In this unique, often uncomfortable cross between The Omen and Touched by an Angel, Maggie O’Connor suddenly becomes a mother when her drug-addicted sister, Jenna, abandons her autistic newborn daughter, Cody. For the next six years, Maggie raises Cody with love and understanding. But the one thing she couldn’t possibly understand is Cody’s special giftedness that simultaneously makes her a holy messenger for God and a dangerous threat to Satan’s earthly kingdom. With Herod-like zeal, a Satanic cult led by charismatic self-help guru Eric Stark has been kidnapping and murdering children born on December 16, 1993. Their quest? Find the “chosen one” and either turn her to the dark side or destroy her. It’s up to Maggie and former seminary student-turned cop John Travis (who specializes in combating ritual sacrifice and occult crimes) to rescue Cody from the clutches of evil before an appointed eve on which the forces of heaven and hell will surely collide.
NOTE: Bless the Child does not use its drama to promote a theologically based end-times doctrine. It is not passed off as prophecy, but pure fiction. Therefore, the plausibility of the plot will not be as central to this analysis as the film’s statements about the character of God, the portrayal of Christians and statements made from and about the Bible.
positive elements: The prevailing message here is that Satan poses a serious threat to man, but that God is even more powerful. There are many reverent nods to prayer, as well as God’s power, love and holiness (for specifics, see “Spiritual Content”). Maggie chastises her sister for being on drugs while pregnant and reminds Jenna that her daughter’s health and safety must come first. Then she practices what she preaches. Not only does Maggie put herself in extreme danger to protect her niece from the cult, but she makes an even greater sacrifice by subjugating her own needs and desires for six solid years and assuming full responsibility for the abandoned child. Committed to the case, Travis doggedly pursues evil in the name of justice—and God. A former cult member risks her life to provide Maggie with information critical to locating Cody. On separate occasions, minor characters allude to the ability of entertainment to impact people’s thinking (a nun playfully blames The Lion King with heightening little ones’ awareness of death; a cop refers to Satanic weirdos getting their ideas off the backs of comic books).
spiritual content: With so much spiritual content, it may be easiest to digest by dividing those attitudes and principles by character. Also, this film’s plot is twisted so tightly around spiritual things that the following explanations will unavoidably reveal some “surprises”:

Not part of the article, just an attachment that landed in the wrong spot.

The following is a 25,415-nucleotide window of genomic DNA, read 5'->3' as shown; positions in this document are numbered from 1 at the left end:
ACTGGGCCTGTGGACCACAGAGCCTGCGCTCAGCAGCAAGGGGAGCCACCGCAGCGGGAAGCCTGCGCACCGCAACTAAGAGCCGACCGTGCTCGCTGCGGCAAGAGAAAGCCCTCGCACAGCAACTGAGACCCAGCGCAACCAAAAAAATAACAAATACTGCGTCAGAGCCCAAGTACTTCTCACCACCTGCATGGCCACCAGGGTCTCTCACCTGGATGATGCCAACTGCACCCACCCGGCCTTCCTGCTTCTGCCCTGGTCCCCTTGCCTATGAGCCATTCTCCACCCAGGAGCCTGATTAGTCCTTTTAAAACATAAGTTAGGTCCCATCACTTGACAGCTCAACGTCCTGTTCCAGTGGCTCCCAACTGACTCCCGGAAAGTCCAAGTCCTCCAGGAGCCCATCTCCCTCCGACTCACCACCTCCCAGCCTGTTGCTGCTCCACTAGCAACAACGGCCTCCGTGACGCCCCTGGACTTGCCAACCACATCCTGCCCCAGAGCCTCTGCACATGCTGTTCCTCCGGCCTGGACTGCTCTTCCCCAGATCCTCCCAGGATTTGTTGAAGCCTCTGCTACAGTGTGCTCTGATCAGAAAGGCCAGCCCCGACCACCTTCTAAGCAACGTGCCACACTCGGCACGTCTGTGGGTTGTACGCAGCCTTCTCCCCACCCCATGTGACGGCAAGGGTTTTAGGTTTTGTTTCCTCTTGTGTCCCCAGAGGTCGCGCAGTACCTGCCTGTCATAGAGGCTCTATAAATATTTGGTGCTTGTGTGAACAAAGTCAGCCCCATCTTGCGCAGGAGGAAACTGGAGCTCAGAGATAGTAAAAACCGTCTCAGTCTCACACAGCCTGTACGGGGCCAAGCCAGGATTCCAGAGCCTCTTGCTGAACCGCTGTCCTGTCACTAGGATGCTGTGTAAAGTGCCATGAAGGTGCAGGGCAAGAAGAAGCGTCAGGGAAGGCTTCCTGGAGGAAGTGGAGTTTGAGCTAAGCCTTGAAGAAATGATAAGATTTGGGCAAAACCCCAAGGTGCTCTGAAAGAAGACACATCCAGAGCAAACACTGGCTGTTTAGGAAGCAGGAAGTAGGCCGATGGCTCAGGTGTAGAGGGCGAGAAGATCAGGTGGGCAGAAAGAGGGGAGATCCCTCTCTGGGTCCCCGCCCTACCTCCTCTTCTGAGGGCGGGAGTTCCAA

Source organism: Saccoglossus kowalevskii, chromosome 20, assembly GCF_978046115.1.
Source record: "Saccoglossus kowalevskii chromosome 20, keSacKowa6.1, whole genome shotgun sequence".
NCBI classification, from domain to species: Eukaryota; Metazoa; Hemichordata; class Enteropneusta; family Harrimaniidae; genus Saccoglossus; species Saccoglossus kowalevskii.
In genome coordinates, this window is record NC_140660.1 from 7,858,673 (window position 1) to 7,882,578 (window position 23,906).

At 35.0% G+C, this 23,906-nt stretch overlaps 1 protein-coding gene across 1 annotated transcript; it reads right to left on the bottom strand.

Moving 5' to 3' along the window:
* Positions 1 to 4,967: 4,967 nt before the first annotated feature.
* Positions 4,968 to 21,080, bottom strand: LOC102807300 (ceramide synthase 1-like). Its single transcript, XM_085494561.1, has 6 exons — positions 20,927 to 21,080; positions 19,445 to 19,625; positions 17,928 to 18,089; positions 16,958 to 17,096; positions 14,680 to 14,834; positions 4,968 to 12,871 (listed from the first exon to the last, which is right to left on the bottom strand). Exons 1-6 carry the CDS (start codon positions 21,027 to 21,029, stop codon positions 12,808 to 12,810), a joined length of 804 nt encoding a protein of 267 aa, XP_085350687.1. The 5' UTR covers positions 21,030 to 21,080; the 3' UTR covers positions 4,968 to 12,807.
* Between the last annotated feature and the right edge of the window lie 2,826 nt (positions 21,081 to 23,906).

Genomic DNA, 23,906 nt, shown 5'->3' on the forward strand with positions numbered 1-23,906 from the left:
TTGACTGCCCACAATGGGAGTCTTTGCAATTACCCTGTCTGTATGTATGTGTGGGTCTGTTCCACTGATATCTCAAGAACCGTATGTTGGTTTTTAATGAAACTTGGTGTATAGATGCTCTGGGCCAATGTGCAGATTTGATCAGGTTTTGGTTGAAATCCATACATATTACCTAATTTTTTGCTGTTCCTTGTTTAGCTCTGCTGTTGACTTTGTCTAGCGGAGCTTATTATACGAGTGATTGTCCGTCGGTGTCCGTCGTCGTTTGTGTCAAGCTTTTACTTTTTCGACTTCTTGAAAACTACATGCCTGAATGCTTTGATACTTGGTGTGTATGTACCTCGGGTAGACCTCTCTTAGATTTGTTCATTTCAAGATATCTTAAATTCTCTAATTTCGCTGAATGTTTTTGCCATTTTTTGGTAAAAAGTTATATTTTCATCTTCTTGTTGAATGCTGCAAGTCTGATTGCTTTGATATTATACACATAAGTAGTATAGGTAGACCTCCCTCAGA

Maggie starts out faithless. A stranger on a bus asks her about the Bible and, when Maggie admits she’s not a believer, the woman says in broken English, “It’s there if you believe or not believe; it don’t care.” Maggie begins to see signs of Cody’s uniqueness and is given insight into the world of spiritual warfare (she sees flying harpies, snakes and other demonic creatures surrounding evil places). Her concern for Cody and her subsequent investigation into strange goings on cause her to draw nearer to the church. She even prays. By the end, after being miraculously helped by angels (pulled from a doomed auto, granted escape from a demon, etc.) and healed by God, there’s no way Maggie can deny His awesome power.
Travis shows up his first day in a new precinct and immediately places a Bible on his desk. A colleague asks if he’s some kind of priest, to which Travis proudly responds that he went to seminary, but decided solving occult crimes was another way to battle the evil one. When circumstances seem to overpower him, Travis prays for help. A kindly janitor sees him working late and assures him, “You’re not working alone tonight. A good man is never alone in this world” before disappearing (just then, a pot of dead lilies in Travis’ office is shown in full bloom and he realizes he has been visited by an angel).
The vile Eric Stark is never actually referred to as the Antichrist, but he’s clearly a high ranking apostate of hell. His public campaign of self-actualization, called “The New Dawn,” is merely a facade behind which he heads a murdering cult committed to serving Satan. He engineers “the slaughter of the innocent” and once he obtains custody of Cody, tries to convince her that God is not worthy of her trust: Eric: “Do you love God, Cody?” Cody: “Yes.” Eric: “Maybe that’s just because you think you’re supposed to.” He shows her a destitute bum and accuses God of indifference before using the power of suggestion to encourage the man to take his own life. Later, Eric escorts Cody to a rooftop and, just as Satan tempted Jesus in the wilderness, dares her to step off if she believes God will save her (“Maybe God’s just a nice idea, like the Easter bunny . . .”). He eventually puts Cody on an altar to be sacrificed. Satan himself materializes during this finale, but the forces of evil are no match for God and His people.